uL is the projection of the real-world point P in an image acquired by the left camera.
uR is the projection of the real-world point P in an image acquired by the right camera.
Since the two cameras are separated by distance “b,” both cameras view the same real-world point P in a different location on the two-dimensional images acquired. The X-coordinates of points uL and uR are given by:
uL = f * X/Z
uR = f * (X-b)/Z
Distance between those two projected points is known as “disparity” and we can use the disparity value to calculate depth information, which is the distance between real-world point “P” and the stereo vision system.
disparity = uL – uR = f * b/z
depth = f * b/disparity
In reality, an actual stereovision setup is more complex and would look more like the typical system shown in Figure 4, but all of the same fundamental principles still apply.
The ideal assumptions made for the simplified stereovision system cannot be made for real-world stereovision applications. Even the best cameras and lenses will introduce some level of distortion to the image acquired, and in order to compensate, a typical stereovision system also requires calibration. The calibration process involves using a calibration target — for example, a grid of dots or a checkerboard — and acquiring images at different angles to calculate image distortion, as well as the exact spatial relationship between the two cameras.
In order to optimize the accuracy of a stereovision system setup, and accurately relate calculated image disparity to true depth data, there are several considerations and parameters to keep in mind.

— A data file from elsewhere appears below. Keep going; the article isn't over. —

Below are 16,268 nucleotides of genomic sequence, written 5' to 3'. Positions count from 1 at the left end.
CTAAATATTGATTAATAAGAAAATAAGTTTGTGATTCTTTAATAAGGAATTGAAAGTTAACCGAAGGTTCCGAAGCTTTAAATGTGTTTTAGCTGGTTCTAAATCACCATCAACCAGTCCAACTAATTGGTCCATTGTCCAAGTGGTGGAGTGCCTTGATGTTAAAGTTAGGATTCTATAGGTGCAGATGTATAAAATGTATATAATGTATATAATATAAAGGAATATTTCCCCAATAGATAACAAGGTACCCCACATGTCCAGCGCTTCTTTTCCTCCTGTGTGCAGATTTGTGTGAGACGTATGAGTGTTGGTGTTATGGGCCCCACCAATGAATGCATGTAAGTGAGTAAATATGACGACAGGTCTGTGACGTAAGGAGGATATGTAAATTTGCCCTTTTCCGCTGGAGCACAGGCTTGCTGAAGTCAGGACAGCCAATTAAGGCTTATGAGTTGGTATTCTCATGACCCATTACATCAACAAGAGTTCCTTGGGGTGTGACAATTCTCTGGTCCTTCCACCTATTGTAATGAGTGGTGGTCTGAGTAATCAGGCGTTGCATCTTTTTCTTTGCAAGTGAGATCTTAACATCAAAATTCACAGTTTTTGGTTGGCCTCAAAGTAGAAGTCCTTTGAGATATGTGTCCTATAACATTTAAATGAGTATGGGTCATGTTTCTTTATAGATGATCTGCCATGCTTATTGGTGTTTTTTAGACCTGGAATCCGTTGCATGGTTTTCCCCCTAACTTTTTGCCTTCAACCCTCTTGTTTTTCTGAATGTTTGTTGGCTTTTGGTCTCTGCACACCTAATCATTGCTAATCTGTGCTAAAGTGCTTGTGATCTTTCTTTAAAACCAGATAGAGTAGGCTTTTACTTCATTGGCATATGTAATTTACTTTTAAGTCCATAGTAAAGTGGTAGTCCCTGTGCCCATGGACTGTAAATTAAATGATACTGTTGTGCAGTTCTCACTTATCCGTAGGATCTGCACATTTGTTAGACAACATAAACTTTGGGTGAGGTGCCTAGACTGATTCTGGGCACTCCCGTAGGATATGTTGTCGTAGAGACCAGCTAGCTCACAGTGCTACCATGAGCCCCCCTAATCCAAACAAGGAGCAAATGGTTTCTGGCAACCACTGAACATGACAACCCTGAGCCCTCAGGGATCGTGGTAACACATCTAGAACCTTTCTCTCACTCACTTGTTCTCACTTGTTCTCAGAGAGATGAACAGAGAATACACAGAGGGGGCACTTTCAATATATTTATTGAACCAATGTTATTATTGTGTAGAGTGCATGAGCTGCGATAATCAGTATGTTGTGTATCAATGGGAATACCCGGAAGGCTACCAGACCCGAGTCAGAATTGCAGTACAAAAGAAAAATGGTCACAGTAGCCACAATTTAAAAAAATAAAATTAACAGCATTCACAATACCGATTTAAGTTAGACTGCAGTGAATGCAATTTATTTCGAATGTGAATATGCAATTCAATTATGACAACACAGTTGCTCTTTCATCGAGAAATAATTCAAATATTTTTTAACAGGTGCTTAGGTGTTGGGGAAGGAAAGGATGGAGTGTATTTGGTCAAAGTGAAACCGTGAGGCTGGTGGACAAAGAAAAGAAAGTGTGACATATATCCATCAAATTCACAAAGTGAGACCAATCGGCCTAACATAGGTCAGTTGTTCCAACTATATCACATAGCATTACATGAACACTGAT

For a simple stereo system, the depth of a point (z) is given by:
Z = f * b/d
where f is the focal length, b is the baseline, or distance between the cameras, and d the disparity between corresponding points.
When relating depth to disparity, it is important to note that as depth decreases, disparity increases exponentially, as illustrated in Figure 5.
Depth resolution refers to the accuracy with which a stereovision system can estimate changes in the depth of a surface. Depth resolution is proportional to the square of the depth and the disparity resolution, and is inversely proportional to the focal length and the baseline, or distance between the cameras. Good depth resolution requires a large baseline value, a large focal length value, and a small depth value for a given disparity resolution.
Stereovision is well suited to applications that require locating objects or obstacles, and this location data can be used to guide the movement of a robot or robotic arm. For navigating auto - nomous vehicles, depth information is used to measure the size and distance of obstacles for accurate path planning and obstacle avoidance. Stereovision systems can provide a rich set of 3D information for navigation applications, and can perform well even in changing light conditions.
A stereovision system is also useful in robotic industrial automation of tasks such as bin-picking or depalletization. A bin-picking application requires a robot arm to pick a specific object from a container that holds several different kinds of parts. A stereovision system can provide an inexpensive way to obtain 3D information and determine which parts are free to be grasped. It can also provide precise locations for individual products in a crate.
This article was written by Dinesh Nair, Chief Architect at National Instruments, Austin, TX. For more information, Click Here .